The concept of ethical fashion is now in vogue, but for the unaware, there are some myths that require immediate busting.
Americans are the biggest consumers of textiles worldwide. We throw more than 10 million tons of the stuff into landfill every day. We only wear our garments for an average of three years before throwing them away and everyone throws away an average of eighty pounds of used clothing each year.
The ethical fashion movement promotes a cull of fast fashion’s massive social and environmental impact. But why aren’t more people engaging in it?
We spoke to Clara Vuletich about the five biggest myths of ethical fashion—and if they’re keeping people out.
1. Ethical Fashion Has to Be Exclusive
It used to be the case that shopping ethically meant visiting tiny, hole-in-the-wall boutiques, which were either aggressively minimalist or bursting with colors a Crayola pack would be shy to wear. But it’s becoming mainstream.
Vuletich says big brands like H&M and Country Road are engaging with the ethical space in ways unique to their breadth and industry relationships. Another brand, Uniqlo, has introduced a recycling drive for customers to return their secondhand clothes. Though these actions are often met with a skeptical “but it’s just PR” comment, Vuletich says they are a step in the right direction.
“The people who work in this space aren’t monsters,” she says. “They aren’t all ego-driven. It’s much more nuanced than that.” The relationship a big brand like H&M has developed over decades with their primary garment supplier in Shanghai (for example) isn’t insignificant. They know their names, their families, their lives.
2. Ethical Fashion Has to Be Vegan, Natural, and Eco-Friendly
Catch-all phrases like natural, eco-friendly, or, yes, ethical, are usually a sign to look further, warns Vuletich. Cotton, one of the most prolific materials worldwide, almost always produces toxic effluent from pesticides and dyes, and relies on infamously exploitative farming environments.
According to Levi’s, one denim pair of jeans is made with 2,600 liters of water. Polyester, a synthetic material derived from plastic, is far more easily recycled and reused than any other natural material.
But polyester can take up to 200 years to decompose. In landfill, wool creates methane gas. So, which is better for the environment? The complexity of textile production makes it impossible to rank fabrics on a hierarchy of environmental sustainability.
3. Ethical Fashion Has to Be Local
Cutting down transport emissions does matter. But the fact is, unless we start growing cotton farms and erecting textile mills in our local communities, the creation of any piece of clothing will have some international process to it.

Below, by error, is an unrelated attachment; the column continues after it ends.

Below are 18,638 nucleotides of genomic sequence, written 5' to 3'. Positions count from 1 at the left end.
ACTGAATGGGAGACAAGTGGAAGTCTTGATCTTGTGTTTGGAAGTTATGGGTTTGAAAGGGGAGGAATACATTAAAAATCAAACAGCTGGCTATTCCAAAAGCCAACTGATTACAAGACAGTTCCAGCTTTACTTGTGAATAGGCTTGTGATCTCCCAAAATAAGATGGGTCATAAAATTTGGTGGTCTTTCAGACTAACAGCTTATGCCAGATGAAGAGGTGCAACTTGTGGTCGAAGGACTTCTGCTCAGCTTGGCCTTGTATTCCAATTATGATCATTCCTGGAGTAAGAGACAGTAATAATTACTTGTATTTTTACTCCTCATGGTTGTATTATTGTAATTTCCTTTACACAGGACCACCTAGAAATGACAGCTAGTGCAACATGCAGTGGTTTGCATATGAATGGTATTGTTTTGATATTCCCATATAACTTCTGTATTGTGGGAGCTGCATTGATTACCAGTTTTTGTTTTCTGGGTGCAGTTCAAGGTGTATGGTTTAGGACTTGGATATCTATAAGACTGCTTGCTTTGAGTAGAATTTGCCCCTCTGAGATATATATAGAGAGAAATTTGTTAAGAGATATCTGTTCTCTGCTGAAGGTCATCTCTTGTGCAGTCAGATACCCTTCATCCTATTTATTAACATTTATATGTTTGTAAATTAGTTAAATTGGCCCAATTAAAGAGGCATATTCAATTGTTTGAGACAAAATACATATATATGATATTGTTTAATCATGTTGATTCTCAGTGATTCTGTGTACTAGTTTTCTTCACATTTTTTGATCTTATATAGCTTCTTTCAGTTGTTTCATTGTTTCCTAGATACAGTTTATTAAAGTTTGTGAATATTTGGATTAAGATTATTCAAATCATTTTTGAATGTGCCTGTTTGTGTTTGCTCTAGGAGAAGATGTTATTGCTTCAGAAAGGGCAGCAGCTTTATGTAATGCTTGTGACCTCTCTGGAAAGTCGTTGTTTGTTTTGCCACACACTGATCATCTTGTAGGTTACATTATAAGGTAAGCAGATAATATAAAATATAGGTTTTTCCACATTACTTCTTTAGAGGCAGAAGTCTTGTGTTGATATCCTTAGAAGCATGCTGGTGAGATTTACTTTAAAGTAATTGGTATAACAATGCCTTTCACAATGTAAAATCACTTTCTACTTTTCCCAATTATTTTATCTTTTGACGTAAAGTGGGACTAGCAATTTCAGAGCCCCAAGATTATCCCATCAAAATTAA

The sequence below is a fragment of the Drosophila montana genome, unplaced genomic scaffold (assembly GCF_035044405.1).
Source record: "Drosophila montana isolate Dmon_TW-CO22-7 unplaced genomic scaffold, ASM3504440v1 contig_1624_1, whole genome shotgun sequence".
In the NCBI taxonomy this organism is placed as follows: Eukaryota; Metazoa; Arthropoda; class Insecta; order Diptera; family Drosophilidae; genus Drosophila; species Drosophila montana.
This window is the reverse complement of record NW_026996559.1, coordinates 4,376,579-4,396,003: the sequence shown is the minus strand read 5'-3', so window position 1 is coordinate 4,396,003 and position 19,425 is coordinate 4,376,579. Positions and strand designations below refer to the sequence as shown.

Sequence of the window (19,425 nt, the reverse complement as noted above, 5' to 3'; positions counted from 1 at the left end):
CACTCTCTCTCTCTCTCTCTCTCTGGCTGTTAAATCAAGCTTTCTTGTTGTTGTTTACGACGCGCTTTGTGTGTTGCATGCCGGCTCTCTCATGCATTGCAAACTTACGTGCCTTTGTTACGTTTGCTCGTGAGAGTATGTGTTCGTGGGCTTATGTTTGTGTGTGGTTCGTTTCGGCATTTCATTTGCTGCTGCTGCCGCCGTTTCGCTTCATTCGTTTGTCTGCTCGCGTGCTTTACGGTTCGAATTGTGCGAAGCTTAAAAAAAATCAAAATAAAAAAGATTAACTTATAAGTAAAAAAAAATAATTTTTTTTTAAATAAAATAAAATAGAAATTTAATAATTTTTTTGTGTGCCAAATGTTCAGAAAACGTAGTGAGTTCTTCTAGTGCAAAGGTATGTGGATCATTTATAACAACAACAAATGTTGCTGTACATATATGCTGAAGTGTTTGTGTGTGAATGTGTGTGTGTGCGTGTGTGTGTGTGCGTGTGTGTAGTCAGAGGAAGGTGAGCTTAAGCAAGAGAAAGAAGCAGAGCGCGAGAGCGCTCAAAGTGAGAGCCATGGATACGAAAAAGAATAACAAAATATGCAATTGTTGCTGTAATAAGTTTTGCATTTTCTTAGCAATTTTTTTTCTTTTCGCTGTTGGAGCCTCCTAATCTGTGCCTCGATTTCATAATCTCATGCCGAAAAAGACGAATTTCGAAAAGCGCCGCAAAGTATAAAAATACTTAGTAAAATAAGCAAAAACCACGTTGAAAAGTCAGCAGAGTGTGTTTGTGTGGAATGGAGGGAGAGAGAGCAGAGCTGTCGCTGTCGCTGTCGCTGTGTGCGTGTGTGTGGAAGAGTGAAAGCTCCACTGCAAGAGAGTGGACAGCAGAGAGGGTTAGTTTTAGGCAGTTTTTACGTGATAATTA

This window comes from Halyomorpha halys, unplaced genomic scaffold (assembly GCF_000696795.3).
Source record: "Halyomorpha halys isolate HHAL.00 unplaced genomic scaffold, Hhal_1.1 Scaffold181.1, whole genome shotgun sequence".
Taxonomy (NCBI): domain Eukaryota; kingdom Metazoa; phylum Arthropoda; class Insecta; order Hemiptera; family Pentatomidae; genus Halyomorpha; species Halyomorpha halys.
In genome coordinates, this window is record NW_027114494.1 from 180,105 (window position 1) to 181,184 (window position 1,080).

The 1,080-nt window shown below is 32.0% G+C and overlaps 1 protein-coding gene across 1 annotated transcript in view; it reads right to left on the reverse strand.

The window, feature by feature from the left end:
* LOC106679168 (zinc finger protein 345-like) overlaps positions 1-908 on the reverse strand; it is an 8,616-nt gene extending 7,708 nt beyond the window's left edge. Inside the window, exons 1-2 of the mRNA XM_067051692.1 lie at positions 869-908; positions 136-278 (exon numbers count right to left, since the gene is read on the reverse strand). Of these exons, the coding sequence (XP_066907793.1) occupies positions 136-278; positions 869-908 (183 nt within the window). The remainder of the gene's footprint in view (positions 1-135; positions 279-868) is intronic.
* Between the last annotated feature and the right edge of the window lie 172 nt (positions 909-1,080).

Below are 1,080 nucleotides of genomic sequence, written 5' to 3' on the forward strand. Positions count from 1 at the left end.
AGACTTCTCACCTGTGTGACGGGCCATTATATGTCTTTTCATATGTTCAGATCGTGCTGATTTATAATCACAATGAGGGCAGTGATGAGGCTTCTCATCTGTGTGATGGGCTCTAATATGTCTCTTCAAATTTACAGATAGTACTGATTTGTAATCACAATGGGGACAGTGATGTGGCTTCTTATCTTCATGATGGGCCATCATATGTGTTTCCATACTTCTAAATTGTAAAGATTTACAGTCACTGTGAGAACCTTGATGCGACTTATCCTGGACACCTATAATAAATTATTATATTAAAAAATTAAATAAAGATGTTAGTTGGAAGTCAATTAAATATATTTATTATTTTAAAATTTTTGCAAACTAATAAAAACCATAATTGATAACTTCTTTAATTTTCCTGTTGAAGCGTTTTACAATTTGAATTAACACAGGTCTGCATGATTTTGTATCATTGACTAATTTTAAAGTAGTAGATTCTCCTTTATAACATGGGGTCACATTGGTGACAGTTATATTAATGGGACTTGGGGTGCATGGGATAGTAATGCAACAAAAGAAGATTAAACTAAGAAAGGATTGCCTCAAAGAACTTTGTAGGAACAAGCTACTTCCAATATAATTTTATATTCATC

For the quality, bulk, and turnaround the American fashion market wants, whether ethical or not, international processes are not an unfortunate by-product—they are crucial to its existence. Fabric manufacturing is one of the quickest ways for communities and countries to rise out of poverty and the solution isn’t to pull the rug out from under them.
4. Ethical Fashion Has to Be Expensive
If you’re looking for a new piece of clothing where every worker in the supply chain has been paid well, it stands to reason the final product will be expensive. If you don’t have money to burn, there are other clothing choices you can make that won’t exploit the earth and human race.
Vuletich is a big fan of secondhand shopping—think Salvos, Vinnies, U-Turn, Swop, Red Cross, Gumtree. Secondhand goods they may be, but that’s not a code word for cheap, shoddy, or badly made. Instead of a fast fashion giant, your purchase funds a local charity, business, or market stall owner.
No extra resources were extracted for anyone to get that piece of clothing to you, nor was anyone enslaved to sew your new threads. It’s likely a local near the shop donated it, so transport emissions are low, and you’re also keeping something out of landfill.
5. Ethical Fashion Leads to Social Impact
Vuletich is wary of making huge claims. Slogans like “ethical fashion will save the world” are just that—slogans. The effectiveness of campaigns like the 1-for-1 business model have been thoroughly debunked, and it’s doubtful buying a pair of fair trade sandals will do as much good as a country changing their labor laws. But will it have some impact? She says yes.
For someone not in the industry, the complexity is overwhelming. Trying to track the supply chain of a polyester dress might take you to one factory in Turkey, while following the history of a pair of denim jeans will take you to China—if the clothing company even knows where their raw materials are sourced. The sheer scale of garment manufacturing is the main reason ethical fashion is intimidating, and that’s not taking into account consumer needs.
Fashion is personal. People want different things from their clothing—they might want it to be free of animal products, or for it to be breathable and comfortable, or for it to be made with as little impact to local communities as possible. They might want it to make them stand out, or to make them blend in.
They might want it to be easy and careless. But with the growing social, political, and environmental consciousness around fashion, it’s difficult to stay unaware. Maybe it won’t change the world, but rest assured that the choices you make as a consumer do add up.